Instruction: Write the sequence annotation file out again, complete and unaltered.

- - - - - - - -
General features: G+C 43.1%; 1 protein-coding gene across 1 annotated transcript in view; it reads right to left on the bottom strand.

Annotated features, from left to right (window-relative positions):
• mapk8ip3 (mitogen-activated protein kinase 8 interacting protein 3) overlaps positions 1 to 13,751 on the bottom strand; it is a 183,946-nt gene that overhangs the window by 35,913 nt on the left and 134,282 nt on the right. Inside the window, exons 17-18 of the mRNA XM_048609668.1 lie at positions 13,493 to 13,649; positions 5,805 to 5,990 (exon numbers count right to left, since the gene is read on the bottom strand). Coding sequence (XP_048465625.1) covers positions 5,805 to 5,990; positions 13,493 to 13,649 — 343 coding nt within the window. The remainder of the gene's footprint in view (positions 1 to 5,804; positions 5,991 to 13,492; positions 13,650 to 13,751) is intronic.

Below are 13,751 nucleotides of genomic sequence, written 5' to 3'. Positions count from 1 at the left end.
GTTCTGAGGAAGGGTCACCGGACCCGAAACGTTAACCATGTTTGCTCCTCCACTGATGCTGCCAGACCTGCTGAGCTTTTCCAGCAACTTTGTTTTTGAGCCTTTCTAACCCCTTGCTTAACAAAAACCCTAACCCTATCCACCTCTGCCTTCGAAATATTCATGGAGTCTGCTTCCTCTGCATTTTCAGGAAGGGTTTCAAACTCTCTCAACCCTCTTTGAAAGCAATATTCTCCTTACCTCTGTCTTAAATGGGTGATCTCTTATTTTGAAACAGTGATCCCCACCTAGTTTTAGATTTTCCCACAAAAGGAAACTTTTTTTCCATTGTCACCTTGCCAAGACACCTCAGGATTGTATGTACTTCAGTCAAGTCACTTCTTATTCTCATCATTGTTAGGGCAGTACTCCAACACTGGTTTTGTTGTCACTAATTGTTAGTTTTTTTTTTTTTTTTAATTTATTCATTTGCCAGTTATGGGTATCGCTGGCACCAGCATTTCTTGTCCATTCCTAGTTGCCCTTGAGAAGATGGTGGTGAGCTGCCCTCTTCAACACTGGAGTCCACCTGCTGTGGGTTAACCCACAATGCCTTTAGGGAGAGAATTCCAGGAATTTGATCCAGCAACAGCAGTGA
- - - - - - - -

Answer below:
General features: G+C 43.1%; 1 protein-coding gene across 1 annotated transcript in view; it reads right to left on the bottom strand.

Annotated features, from left to right (window-relative positions):
• mapk8ip3 (mitogen-activated protein kinase 8 interacting protein 3) overlaps positions 1 to 13,751 on the bottom strand; it is a 183,946-nt gene that overhangs the window by 35,913 nt on the left and 134,282 nt on the right. Inside the window, exons 17-18 of the mRNA XM_048609668.1 lie at positions 13,493 to 13,649; positions 5,805 to 5,990 (exon numbers count right to left, since the gene is read on the bottom strand). Coding sequence (XP_048465625.1) covers positions 5,805 to 5,990; positions 13,493 to 13,649 — 343 coding nt within the window. The remainder of the gene's footprint in view (positions 1 to 5,804; positions 5,991 to 13,492; positions 13,650 to 13,751) is intronic.

Below are 13,751 nucleotides of genomic sequence, written 5' to 3'. Positions count from 1 at the left end.
GTTCTGAGGAAGGGTCACCGGACCCGAAACGTTAACCATGTTTGCTCCTCCACTGATGCTGCCAGACCTGCTGAGCTTTTCCAGCAACTTTGTTTTTGAGCCTTTCTAACCCCTTGCTTAACAAAAACCCTAACCCTATCCACCTCTGCCTTCGAAATATTCATGGAGTCTGCTTCCTCTGCATTTTCAGGAAGGGTTTCAAACTCTCTCAACCCTCTTTGAAAGCAATATTCTCCTTACCTCTGTCTTAAATGGGTGATCTCTTATTTTGAAACAGTGATCCCCACCTAGTTTTAGATTTTCCCACAAAAGGAAACTTTTTTTCCATTGTCACCTTGCCAAGACACCTCAGGATTGTATGTACTTCAGTCAAGTCACTTCTTATTCTCATCATTGTTAGGGCAGTACTCCAACACTGGTTTTGTTGTCACTAATTGTTAGTTTTTTTTTTTTTTTTAATTTATTCATTTGCCAGTTATGGGTATCGCTGGCACCAGCATTTCTTGTCCATTCCTAGTTGCCCTTGAGAAGATGGTGGTGAGCTGCCCTCTTCAACACTGGAGTCCACCTGCTGTGGGTTAACCCACAATGCCTTTAGGGAGAGAATTCCAGGAATTTGATCCAGCAACAGCAGTGA